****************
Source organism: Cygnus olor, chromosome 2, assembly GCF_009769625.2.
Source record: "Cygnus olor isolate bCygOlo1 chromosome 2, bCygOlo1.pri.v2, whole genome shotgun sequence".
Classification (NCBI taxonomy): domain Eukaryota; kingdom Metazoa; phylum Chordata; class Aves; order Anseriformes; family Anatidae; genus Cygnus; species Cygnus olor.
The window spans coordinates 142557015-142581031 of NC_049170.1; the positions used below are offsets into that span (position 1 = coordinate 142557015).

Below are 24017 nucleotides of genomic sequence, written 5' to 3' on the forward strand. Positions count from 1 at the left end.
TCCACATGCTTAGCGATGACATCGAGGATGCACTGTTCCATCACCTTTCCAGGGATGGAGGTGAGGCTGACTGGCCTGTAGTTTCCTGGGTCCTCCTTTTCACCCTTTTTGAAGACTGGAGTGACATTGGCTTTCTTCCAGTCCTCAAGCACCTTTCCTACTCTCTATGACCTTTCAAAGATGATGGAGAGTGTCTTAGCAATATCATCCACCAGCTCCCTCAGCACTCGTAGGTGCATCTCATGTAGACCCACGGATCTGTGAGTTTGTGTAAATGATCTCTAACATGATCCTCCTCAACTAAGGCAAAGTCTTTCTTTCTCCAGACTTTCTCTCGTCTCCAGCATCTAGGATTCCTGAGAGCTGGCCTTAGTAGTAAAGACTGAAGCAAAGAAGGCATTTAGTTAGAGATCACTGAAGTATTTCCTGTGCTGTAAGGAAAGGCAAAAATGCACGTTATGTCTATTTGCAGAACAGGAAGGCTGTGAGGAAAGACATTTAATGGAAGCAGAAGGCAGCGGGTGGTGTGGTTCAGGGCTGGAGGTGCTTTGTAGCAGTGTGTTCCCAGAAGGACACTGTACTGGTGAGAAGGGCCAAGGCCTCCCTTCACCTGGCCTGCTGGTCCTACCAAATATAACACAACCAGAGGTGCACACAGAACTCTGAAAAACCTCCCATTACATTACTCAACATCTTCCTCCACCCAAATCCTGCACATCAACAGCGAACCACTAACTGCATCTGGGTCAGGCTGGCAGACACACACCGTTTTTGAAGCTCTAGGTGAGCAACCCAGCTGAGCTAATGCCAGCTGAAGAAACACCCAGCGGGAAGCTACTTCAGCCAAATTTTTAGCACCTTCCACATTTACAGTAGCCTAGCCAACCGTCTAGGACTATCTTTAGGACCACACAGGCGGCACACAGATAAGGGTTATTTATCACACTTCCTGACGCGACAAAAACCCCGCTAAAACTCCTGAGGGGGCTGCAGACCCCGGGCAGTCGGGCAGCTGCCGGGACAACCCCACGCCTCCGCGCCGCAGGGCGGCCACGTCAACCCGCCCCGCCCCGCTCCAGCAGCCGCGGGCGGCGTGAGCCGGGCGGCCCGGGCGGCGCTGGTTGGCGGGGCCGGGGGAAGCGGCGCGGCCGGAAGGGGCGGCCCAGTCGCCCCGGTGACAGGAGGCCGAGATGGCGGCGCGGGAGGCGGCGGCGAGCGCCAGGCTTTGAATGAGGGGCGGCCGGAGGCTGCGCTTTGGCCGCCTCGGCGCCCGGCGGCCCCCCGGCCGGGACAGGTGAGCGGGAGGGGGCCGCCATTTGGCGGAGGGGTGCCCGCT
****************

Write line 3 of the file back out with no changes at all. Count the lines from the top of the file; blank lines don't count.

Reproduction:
Classification (NCBI taxonomy): domain Eukaryota; kingdom Metazoa; phylum Chordata; class Aves; order Anseriformes; family Anatidae; genus Cygnus; species Cygnus olor.